project support | other Canadian collaborators | Ethiopian universities

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In 2005, CNIS launched a new 2 year innovation project to establish surgical learning centers at six Universities in Ethiopia. The Universities in the project established learning centers dedicated to surgical and obstetrical care at the end of the project. The project also had an institutional capacity building component where surgical department staff attended workshops in management, leadership and fund raising skills.

The project built on results of previous efforts, intended to promote long term capacity building in obstetrical and surgical operations and care. The learning centres now enable  universities to train and certify primary care physicians, surgeons, instructors, and other health professionals, as well as build up their institutional capacity (fund raising, creating linkage, etc.) The centres provide growing support for hospitals, health centers, and clinics across Ethiopia to address critical health needs of the population.

Project Support

The Canadian International Development Agency (CIDA) granted $200,000 for the project. The Toronto Chapter of the Ethiopian North American Health Professionals Association (ENAHPA) matched the CIDA funds for this project, providing $100,000 for the project. CNIS agreed to provide obstetrical and essential skills training to assist ENAHPA’s safe motherhood project in Awassa. Dr. Haregua Getu, former CNIS board member was the ENAHPA chair in Toronto.

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Other Canadian Collaborators

The Office for International Surgery, University of Toronto joined the African Canadian Committee for ESS as a mechanism to collaborate with the CNIS and its African Partners. The U of T had a post graduate program in Surgical Education which is appropriate to augment Ethiopian leadership in surgical instruction at the six universities. The U of T had sufficient capacity for six Ethiopian surgeons over three years and would seek funding from CSIH. Dr. Andrew Howard, CNIS board member, was and still is CNIS’ link with the Office of International Surgery.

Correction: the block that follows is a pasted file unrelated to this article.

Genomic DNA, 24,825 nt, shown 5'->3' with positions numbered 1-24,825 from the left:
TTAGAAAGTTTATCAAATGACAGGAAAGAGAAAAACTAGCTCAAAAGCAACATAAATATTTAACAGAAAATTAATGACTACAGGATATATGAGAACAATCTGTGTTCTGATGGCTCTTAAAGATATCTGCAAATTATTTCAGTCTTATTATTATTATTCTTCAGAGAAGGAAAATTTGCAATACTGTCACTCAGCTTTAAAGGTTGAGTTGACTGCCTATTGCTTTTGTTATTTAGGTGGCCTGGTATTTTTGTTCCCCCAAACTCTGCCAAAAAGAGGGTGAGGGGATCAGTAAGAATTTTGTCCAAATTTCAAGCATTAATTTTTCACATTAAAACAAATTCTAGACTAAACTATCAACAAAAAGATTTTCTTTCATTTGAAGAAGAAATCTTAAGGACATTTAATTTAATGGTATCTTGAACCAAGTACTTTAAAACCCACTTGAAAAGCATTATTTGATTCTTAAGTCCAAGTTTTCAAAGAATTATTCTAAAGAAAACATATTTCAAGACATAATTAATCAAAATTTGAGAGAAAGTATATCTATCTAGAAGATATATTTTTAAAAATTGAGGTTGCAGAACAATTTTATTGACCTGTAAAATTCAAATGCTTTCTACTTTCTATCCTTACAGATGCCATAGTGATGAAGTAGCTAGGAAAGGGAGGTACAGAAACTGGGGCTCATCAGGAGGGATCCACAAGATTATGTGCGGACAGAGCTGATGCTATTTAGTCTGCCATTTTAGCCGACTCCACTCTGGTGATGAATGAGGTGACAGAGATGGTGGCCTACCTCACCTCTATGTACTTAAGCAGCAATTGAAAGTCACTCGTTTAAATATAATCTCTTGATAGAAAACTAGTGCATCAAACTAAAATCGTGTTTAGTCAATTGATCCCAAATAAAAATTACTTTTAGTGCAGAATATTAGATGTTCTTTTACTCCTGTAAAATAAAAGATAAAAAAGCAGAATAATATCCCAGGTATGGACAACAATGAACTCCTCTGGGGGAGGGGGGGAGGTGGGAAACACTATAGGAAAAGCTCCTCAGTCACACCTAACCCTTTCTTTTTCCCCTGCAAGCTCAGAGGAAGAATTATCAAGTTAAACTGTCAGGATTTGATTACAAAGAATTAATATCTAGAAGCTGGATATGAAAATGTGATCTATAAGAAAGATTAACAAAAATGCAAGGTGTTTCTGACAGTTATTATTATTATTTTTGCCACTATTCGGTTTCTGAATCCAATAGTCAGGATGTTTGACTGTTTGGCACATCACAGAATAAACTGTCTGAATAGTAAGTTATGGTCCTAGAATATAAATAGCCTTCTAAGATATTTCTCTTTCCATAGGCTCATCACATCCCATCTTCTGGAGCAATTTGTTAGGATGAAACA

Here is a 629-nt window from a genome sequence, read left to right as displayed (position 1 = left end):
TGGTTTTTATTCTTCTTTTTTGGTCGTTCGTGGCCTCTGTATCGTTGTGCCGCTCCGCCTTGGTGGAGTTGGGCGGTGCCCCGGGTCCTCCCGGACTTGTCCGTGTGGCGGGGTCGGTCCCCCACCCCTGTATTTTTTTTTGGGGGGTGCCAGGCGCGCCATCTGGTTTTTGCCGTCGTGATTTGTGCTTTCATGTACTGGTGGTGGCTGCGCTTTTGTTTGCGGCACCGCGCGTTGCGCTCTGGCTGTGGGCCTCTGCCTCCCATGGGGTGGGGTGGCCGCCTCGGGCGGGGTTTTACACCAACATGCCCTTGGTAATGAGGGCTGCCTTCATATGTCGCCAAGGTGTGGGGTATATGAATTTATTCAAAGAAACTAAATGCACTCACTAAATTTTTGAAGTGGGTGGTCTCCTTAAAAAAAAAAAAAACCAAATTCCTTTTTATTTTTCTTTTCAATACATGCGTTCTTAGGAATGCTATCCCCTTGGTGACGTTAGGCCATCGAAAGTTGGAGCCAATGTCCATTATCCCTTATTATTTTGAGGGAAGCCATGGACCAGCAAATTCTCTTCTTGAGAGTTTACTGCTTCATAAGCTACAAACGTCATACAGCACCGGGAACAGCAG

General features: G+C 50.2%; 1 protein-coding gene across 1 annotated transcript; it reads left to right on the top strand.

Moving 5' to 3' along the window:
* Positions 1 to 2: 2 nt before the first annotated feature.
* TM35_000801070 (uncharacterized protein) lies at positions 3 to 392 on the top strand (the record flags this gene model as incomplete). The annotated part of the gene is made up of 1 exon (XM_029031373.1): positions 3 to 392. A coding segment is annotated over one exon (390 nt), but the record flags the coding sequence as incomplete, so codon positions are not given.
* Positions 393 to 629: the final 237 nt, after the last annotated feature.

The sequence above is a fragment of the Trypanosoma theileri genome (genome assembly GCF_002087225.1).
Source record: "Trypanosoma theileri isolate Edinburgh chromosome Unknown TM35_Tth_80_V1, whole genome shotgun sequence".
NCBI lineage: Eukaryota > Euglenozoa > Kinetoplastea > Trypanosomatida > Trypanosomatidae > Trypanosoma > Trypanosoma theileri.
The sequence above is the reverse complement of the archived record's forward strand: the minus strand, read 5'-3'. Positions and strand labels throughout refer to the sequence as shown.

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The Universities in Ethiopia

Addis Ababa University (AAU) is one of the largest higher learning institutions in Africa that was established at the end of the 1940s. The Department of Internal Medicine was established in 1964 immediately following the establishment of the Faculty of Medicine.

Gondar UniversityThe Gondar College of Medical Sciences is located in Gondar, once the capital city of Ethiopia in the North-western part of the country. The college is the oldest health professional training institute in Ethiopia, first established as Public Health College in 1954. The concept, which led to the establishment of the college, was based upon the immediately felt needs for health services in rural Ethiopia. The country had at that time, very limited health service facilities and trained manpower therefore health services were very inadequate. To meet this urgent demand in as short time as possible, a training program of a rather unique nature was devised.

Jimma University – The University adopted the town’s name for logically sound reasons. For one thing, Jimma is one of the biggest towns in the country noted for its coffee production. Secondly, Jimma was the seat of the King of the Five Gibe States during the 19th century. The University is situated in the neighborhood of the ex-palace, now an open museum.

Alemaya University is located about 510 Km from Addis Ababa in the Eastern Hararghe Zone at a distance of about 20 km and 40 km from the two nearby towns: Harar and Dire Dawa respectively. The University overlooks the beautiful lake Alemaya from which it derives its renowned name.

Mekelle University – The College of Health Sciences (CHS) is one of the new establishments of teaching institutions within the Mekelle University system, officially established at the beginning of the year 2003. The College is located at AIDER Campus, South-East of Mekelle – the capital of the Regional State of Tigray.

Debub University located in Awassa is a young institution established in 1999. It was formed by bringing together three already existing colleges in southern Ethiopia: Awassa College of Agriculture (ACA), Dilla College of Teachers Education & Health Sciences (DCTEHS) and Wondo Genet College of Forestry (WGCF). Before the University came into existence, these three colleges were operating independently and had their own historical background.
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